South Korea is at the cusp of a generational change and it might come as a huge shock to China. Presently, Seoul and Beijing enjoy good business ties, despite Chinese belligerence against South Korea. But Koreans are changing and their policies towards Beijing are also bound to change. The youngsters in South Korea are protesting against what Koreans call the “86 generation”. This is indicative of the time period of this generation- “8” implies 1980s, when this generation was in college and “6” implies 1960s, the decade of its birth.
Till now, the “86 generation” has enjoyed significant stronghold over Korean businesses and politics. Many South Koreans of this generation had led the pro-democracy protests against then South Korean President Chun Doo-hwan’s military regime. During the Gwangju Uprising of 1980, the military had fired at protesters, killing hundreds of them.
There was a time when the “86 generation” was celebrated in South Korea. This generation was seen as the harbinger of democracy in the country. So, you might wonder why young Koreans are turning hateful towards the pro-democracy generation.
Well, ruling Democratic Party chief Song Young-gil, who is himself a part of the “86 generation” explained, “We are beginning to understand that the evaluation of our role and the pride we took in it have faded.”
More interestingly, he hinted at a desire to hand over political leadership to younger generations. Young-gil said, “What I think is sad is the criticism that the 86 Generation has become a vested interest. It is time for our generation to prepare and make concessions for future generations.”
So, there are two main takeaways- one, young Koreans feel that the “86 generation” has become a “vested interest” and two, the “86 generation” itself might want to hand over leadership to younger Koreans.
To be fair, South Korea’s youngsters do have a point. In September 2019, the JoongAng Ilbo, a mid-size daily newspaper reported, “72% of directors at South Korea’s top 100 companies and 44% of lawmakers are from the 86 Generation.”
In the 2020 general elections in South Korea, 59% of the successful candidates were in their 50s, which evidenced the stronghold of the “86 generation”. Earlier, many South Koreans who weren’t able to become Directors used to leave companies after turning 50.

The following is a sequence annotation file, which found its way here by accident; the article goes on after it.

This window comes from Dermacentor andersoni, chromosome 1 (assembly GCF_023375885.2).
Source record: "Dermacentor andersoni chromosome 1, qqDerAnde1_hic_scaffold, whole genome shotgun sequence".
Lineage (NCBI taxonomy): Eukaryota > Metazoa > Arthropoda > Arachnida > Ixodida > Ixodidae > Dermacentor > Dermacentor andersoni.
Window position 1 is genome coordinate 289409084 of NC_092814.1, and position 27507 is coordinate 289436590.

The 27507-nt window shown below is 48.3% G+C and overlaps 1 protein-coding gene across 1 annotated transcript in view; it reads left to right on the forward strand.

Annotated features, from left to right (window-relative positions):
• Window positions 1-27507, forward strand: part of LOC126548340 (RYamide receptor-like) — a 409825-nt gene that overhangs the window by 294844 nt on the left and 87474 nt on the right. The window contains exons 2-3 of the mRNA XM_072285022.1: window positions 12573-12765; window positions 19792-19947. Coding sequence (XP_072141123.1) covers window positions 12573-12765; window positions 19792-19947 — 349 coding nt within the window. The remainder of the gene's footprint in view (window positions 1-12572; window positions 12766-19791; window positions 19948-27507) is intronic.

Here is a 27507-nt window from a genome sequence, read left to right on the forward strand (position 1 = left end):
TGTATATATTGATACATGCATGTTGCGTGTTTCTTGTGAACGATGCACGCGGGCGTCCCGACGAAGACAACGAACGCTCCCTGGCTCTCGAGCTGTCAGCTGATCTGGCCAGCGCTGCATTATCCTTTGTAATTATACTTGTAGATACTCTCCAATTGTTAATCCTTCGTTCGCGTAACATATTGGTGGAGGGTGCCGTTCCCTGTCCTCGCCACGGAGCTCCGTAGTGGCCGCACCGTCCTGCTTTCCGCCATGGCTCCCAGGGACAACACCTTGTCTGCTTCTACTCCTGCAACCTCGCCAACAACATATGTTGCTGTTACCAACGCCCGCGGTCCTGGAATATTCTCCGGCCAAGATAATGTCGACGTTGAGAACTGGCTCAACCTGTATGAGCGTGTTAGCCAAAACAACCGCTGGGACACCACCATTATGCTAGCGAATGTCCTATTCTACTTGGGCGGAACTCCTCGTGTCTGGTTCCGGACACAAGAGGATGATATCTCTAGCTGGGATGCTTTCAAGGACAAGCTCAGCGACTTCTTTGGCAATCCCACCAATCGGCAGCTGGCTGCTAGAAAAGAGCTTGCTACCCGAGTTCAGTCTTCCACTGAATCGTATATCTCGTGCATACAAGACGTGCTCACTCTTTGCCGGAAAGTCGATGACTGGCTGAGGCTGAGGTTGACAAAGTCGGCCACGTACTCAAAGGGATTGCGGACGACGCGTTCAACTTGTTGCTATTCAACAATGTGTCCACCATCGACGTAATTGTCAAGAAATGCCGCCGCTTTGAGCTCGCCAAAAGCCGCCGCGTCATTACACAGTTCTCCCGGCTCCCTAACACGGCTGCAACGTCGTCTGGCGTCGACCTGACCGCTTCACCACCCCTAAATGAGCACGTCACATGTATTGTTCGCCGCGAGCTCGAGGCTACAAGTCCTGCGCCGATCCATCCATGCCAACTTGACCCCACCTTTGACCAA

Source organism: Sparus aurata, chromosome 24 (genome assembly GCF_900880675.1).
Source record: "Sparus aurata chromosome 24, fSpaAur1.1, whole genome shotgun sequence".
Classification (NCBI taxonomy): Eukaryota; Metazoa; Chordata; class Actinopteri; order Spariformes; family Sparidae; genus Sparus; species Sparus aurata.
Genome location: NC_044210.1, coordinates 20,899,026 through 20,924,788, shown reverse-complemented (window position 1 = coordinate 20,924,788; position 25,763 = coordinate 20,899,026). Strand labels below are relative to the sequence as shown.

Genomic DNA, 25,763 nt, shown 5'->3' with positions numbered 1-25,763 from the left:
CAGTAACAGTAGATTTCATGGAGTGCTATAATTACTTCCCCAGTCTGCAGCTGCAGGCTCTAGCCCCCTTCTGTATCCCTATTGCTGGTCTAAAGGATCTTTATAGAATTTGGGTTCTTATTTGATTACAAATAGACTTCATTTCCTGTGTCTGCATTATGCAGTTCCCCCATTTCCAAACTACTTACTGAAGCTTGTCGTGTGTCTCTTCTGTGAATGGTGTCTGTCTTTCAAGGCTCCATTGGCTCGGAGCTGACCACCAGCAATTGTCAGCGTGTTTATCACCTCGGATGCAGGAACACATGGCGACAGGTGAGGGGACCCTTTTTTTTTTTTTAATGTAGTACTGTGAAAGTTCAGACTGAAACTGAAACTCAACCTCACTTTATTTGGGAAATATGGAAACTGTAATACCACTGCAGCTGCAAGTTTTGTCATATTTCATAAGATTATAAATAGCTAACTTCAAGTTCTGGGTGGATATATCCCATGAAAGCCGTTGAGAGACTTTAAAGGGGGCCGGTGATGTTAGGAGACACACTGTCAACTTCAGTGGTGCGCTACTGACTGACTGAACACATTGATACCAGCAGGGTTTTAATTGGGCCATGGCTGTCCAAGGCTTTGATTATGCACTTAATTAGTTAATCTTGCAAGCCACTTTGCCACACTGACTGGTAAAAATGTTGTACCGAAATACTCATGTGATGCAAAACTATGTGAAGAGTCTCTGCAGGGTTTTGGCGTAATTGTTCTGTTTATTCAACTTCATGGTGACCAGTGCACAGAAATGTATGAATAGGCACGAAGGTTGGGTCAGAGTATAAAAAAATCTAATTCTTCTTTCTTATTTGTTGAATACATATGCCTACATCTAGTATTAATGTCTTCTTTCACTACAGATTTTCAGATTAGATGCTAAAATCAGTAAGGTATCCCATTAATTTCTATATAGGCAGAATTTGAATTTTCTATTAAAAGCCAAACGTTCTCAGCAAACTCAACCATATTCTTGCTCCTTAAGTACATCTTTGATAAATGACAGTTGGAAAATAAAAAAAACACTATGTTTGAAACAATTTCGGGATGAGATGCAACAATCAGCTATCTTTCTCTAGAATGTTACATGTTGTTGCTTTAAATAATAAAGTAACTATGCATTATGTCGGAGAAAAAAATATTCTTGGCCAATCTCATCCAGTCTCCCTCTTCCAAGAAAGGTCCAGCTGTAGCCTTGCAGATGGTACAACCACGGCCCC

However, it has become increasingly difficult for South Korean business firms to impose retirements upon ageinf employees. Now, many employees continue to serve after turning 50 till the age of retirement. This squeezes space for younger generations when it comes to full-time gainful employment.
Truth be told, South Korea’s “86 generation” might feel that it has a moral right to stay in power for as long as they want, because of the entire history attached to them. However, young South Koreans hate the monopoly of “86 generation” over corporations and political parties.
In fact, South Korean politics is showing glimpses of change. In June, 36-year-old Lee Jun-seok defeated four time lawmaker Na Kyung-won in the conservative opposition’s primary polls to elect its next leader. This was quite literally the victory of younger South Koreans over the “86 generation.”
This is where China also comes into picture. Lee Jun-seok is just 36 and also a declared China hawk. Lee represents the young generation of South Korea and its intensely deep anti-China sentiment.
Speaking to Bloomberg, the 36-year-old leader of South Korea’s biggest opposition party said his fellow millennials will push back against Chinese “cruelty” in places like Hong Kong, indicating a tougher line with Beijing if his political group regains power.
In fact, South Korea’s next Presidential polls are expected to be fought over the growing generational divide itself. The Conservative People Power Party (PPP) is led by a 36-year old youngster, whereas the Democratic Party is led predominantly by the “86 generation” and most South Korean youngsters have abandoned it.
South Korea’s youngsters are thus all set to grab political power. This generation hates China more than even Japan. They are not anachronistic and the South Korean youngsters realize that China is the main hegemonic power that they must fight. They also hate Beijing’s “cultural imperalism” and want to snap all ties with the authoritarian nation. A new South Korea, led by its youth, will prove to be yet another force against Chinese interests in the Indo-Pacific.
Once South Korean youngsters grab political power, economic influence should necessarily follow and ultimately the young South Koreans will decouple their country from China. The paper Dragon therefore might be the biggest victim of the growing generational divide in South Korea.